The Government's 2004 report on physical activity says that, "for most people, the easiest and most acceptable forms of physical activity are those that can be incorporated into everyday life", so typical example of this would be walking or cycling to and from destinations rather than driving. At the beginning of the week, take a look at your weekly plan and how to restructure your week to incorporate as much of your 150 minutes of physical activity into your routine as possible. It may be walking part way of the way to work three days a week, taking a lunchtime swim once a week, getting up early to go to the gym twice a week and putting aside Saturday mornings for a family activity such as a bike ride or trail walk.
"I hate going to the gym". "I can't afford to join a gym".
Don't enjoy the gym? Then experiment to find something you DO enjoy, whether that's joining a local sports team, getting out in the fresh air for a jog, or even taking part in a local yoga class. Or if you prefer something more gentle, buy a pedometer (most models are less than £25 or are included as a free app on some smartphones) and aim for at least 5000 steps a day or hit the gold standard of a daily 10,000. Most importantly, don't compare yourself to others - always remember that everyone is different. Set your own goals to beat and record your improvements. All you need for a successful active lifestyle are a pair of trainers and an open positive attitude.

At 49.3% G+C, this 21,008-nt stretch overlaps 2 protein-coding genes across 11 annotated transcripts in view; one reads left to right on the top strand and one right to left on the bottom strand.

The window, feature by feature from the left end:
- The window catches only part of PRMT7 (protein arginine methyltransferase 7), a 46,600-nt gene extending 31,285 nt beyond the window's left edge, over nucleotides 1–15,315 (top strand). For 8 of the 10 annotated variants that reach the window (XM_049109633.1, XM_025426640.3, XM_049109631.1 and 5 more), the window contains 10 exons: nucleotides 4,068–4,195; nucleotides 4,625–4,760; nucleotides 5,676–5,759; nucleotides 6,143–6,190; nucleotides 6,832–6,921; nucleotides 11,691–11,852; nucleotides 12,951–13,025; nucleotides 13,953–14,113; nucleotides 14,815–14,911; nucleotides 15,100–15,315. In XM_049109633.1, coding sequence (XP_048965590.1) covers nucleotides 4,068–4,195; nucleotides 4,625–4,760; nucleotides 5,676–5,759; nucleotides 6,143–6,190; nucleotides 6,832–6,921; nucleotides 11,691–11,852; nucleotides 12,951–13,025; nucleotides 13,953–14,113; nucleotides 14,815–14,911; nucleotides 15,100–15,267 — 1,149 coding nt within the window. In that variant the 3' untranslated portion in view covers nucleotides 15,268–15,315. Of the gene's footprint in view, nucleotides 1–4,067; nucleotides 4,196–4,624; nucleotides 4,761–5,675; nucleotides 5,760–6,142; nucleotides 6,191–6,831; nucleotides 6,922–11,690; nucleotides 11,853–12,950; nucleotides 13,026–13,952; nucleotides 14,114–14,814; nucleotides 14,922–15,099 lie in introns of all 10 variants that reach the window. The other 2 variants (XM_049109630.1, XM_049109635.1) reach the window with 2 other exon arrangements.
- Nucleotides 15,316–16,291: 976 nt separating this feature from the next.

"Exercise just makes me hungrier"
This may be true at first, as exercising not only raises how many calories we burn during our workout, but it can also continue to burn calories for up to 1-2 days after exercising. However, as you gain lean muscle mass this will increase your metabolism and you will find you are less hungry over time. Often women are hungry as they eat insufficient protein, so it's a good idea to ensure you are including lots or protein rich food in your diet such as eggs, tofu, lean meats, beans and pulses, or perhaps a protein shake after a particularly strenuous workout.
"If I exercise, my legs are so sore I can hardly walk two days later!"